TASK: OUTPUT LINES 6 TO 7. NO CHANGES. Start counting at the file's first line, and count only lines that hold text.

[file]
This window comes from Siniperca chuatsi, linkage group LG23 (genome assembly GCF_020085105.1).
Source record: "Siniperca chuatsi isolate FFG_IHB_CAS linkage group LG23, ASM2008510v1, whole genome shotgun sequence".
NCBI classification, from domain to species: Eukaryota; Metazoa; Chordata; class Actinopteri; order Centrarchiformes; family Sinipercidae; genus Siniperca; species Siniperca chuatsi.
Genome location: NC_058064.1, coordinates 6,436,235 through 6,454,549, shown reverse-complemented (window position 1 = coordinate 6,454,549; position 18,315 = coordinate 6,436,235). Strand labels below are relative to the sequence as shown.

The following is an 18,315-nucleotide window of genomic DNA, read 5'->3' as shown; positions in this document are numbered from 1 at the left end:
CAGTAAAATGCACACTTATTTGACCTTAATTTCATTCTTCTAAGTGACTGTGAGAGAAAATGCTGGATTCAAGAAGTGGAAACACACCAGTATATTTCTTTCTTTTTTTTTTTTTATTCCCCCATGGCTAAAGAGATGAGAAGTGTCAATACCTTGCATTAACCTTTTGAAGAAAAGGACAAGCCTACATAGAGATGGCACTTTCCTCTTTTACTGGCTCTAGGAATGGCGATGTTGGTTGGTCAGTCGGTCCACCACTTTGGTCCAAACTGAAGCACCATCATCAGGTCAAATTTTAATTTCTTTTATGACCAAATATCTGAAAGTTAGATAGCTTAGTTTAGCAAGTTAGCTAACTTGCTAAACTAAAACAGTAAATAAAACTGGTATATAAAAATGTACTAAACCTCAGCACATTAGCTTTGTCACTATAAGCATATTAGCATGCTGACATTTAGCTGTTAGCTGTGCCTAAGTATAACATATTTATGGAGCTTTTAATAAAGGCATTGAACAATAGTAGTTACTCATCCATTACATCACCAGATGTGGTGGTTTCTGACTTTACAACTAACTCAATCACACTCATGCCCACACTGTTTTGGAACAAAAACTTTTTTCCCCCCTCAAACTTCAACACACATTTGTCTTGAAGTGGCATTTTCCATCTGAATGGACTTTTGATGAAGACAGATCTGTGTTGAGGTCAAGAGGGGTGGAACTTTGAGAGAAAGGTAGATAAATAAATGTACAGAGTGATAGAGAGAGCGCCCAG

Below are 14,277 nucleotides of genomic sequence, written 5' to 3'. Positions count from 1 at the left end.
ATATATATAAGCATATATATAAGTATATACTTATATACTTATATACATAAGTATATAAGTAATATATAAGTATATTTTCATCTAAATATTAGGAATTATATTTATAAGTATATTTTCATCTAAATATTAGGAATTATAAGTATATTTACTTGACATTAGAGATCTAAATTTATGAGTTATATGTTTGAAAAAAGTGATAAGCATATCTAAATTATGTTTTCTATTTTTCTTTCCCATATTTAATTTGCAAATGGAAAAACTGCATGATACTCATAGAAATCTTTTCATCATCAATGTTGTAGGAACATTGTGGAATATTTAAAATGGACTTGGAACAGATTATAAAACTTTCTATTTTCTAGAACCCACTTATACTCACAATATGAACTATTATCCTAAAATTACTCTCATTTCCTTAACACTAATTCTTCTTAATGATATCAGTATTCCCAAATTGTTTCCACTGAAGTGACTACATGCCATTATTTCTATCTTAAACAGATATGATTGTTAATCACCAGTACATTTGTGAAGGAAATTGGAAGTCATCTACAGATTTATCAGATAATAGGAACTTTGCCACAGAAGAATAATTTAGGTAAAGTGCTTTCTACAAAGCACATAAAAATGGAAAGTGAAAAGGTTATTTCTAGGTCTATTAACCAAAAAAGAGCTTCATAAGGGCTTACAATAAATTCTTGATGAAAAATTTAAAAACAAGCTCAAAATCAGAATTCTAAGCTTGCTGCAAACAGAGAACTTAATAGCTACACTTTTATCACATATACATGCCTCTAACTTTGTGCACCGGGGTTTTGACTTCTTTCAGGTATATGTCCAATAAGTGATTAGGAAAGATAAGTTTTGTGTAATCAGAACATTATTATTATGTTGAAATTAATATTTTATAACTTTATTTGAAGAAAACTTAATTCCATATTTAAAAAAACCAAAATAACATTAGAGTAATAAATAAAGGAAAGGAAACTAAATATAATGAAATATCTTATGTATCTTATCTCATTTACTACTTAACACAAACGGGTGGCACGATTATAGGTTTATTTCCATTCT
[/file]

CAGTAAAATGCACACTTATTTGACCTTAATTTCATTCTTCTAAGTGACTGTGAGAGAAAATGCTGGATTCAAGAAGTGGAAACACACCAGTATATTTCTTTCTTTTTTTTTTTTTATTCCCCCATGGCTAAAGAGATGAGAAGTGTCAATACCTTGCATTAACCTTTTGAAGAAAAGGACAAGCCTACATAGAGATGGCACTTTCCTCTTTTACTGGCTCTAGGAATGGCGATGTTGGTTGGTCAGTCGGTCCACCACTTTGGTCCAAACTGAAGCACCATCATCAGGTCAAATTTTAATTTCTTTTATGACCAAATATCTGAAAGTTAGATAGCTTAGTTTAGCAAGTTAGCTAACTTGCTAAACTAAAACAGTAAATAAAACTGGTATATAAAAATGTACTAAACCTCAGCACATTAGCTTTGTCACTATAAGCATATTAGCATGCTGACATTTAGCTGTTAGCTGTGCCTAAGTATAACATATTTATGGAGCTTTTAATAAAGGCATTGAACAATAGTAGTTACTCATCCATTACATCACCAGATGTGGTGGTTTCTGACTTTACAACTAACTCAATCACACTCATGCCCACACTGTTTTGGAACAAAAACTTTTTTCCCCCCTCAAACTTCAACACACATTTGTCTTGAAGTGGCATTTTCCATCTGAATGGACTTTTGATGAAGACAGATCTGTGTTGAGGTCAAGAGGGGTGGAACTTTGAGAGAAAGGTAGATAAATAAATGTACAGAGTGATAGAGAGAGCGCCCAG

Below are 14,277 nucleotides of genomic sequence, written 5' to 3'. Positions count from 1 at the left end.